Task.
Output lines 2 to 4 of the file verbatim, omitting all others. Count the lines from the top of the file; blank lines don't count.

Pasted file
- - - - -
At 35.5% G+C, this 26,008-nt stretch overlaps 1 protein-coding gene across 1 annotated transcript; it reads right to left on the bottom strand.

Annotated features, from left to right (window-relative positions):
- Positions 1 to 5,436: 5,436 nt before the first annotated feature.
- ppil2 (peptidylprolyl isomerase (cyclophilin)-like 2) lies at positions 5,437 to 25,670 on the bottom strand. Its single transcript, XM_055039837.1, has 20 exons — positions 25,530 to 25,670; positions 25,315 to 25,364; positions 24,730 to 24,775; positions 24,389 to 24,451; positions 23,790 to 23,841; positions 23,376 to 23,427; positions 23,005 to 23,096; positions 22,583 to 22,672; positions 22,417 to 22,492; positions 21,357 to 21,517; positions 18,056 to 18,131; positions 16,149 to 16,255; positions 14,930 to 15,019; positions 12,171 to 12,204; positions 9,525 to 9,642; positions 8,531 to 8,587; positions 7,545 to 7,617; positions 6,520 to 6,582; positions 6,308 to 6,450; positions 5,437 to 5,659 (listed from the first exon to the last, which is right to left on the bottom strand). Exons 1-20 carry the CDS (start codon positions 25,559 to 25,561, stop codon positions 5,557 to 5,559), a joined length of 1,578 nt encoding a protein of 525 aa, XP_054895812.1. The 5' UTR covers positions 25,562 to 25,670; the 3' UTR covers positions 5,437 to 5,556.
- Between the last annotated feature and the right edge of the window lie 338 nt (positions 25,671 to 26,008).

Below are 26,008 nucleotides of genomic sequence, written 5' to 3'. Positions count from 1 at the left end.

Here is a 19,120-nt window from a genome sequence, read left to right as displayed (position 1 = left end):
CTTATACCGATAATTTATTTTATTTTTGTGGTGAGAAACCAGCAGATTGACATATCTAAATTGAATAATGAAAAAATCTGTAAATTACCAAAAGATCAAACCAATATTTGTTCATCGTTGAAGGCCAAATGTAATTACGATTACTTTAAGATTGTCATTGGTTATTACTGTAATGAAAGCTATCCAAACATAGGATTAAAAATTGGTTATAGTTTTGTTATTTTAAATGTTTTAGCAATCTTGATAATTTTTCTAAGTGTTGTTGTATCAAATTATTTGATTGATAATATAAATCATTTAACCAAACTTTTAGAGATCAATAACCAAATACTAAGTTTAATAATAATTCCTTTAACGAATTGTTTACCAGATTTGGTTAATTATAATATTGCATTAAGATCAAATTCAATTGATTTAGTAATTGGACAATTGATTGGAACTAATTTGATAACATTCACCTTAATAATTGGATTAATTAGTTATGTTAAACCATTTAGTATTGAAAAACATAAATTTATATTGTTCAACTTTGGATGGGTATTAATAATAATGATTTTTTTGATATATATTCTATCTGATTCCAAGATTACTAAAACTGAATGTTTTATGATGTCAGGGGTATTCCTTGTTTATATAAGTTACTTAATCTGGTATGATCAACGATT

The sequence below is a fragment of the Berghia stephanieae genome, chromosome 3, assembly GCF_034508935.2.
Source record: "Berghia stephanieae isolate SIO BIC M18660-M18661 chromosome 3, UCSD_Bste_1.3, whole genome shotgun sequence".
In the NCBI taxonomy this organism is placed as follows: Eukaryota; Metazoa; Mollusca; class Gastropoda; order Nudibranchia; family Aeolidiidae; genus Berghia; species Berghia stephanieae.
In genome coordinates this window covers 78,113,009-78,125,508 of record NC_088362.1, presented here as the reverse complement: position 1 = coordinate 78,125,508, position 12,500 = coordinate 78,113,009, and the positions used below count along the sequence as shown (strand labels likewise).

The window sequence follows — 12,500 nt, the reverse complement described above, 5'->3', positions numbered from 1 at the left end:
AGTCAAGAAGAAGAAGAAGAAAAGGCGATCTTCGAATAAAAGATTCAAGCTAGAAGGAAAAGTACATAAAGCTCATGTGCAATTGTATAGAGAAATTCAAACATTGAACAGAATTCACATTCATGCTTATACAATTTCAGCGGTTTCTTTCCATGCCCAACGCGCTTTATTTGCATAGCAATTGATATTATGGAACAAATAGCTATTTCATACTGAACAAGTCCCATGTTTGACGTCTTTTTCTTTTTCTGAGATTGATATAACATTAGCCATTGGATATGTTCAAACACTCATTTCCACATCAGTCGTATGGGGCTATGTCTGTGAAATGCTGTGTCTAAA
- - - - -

Annotated features, from left to right (window-relative positions):
- Positions 1 to 5,436: 5,436 nt before the first annotated feature.
- ppil2 (peptidylprolyl isomerase (cyclophilin)-like 2) lies at positions 5,437 to 25,670 on the bottom strand. Its single transcript, XM_055039837.1, has 20 exons — positions 25,530 to 25,670; positions 25,315 to 25,364; positions 24,730 to 24,775; positions 24,389 to 24,451; positions 23,790 to 23,841; positions 23,376 to 23,427; positions 23,005 to 23,096; positions 22,583 to 22,672; positions 22,417 to 22,492; positions 21,357 to 21,517; positions 18,056 to 18,131; positions 16,149 to 16,255; positions 14,930 to 15,019; positions 12,171 to 12,204; positions 9,525 to 9,642; positions 8,531 to 8,587; positions 7,545 to 7,617; positions 6,520 to 6,582; positions 6,308 to 6,450; positions 5,437 to 5,659 (listed from the first exon to the last, which is right to left on the bottom strand). Exons 1-20 carry the CDS (start codon positions 25,559 to 25,561, stop codon positions 5,557 to 5,559), a joined length of 1,578 nt encoding a protein of 525 aa, XP_054895812.1. The 5' UTR covers positions 25,562 to 25,670; the 3' UTR covers positions 5,437 to 5,556.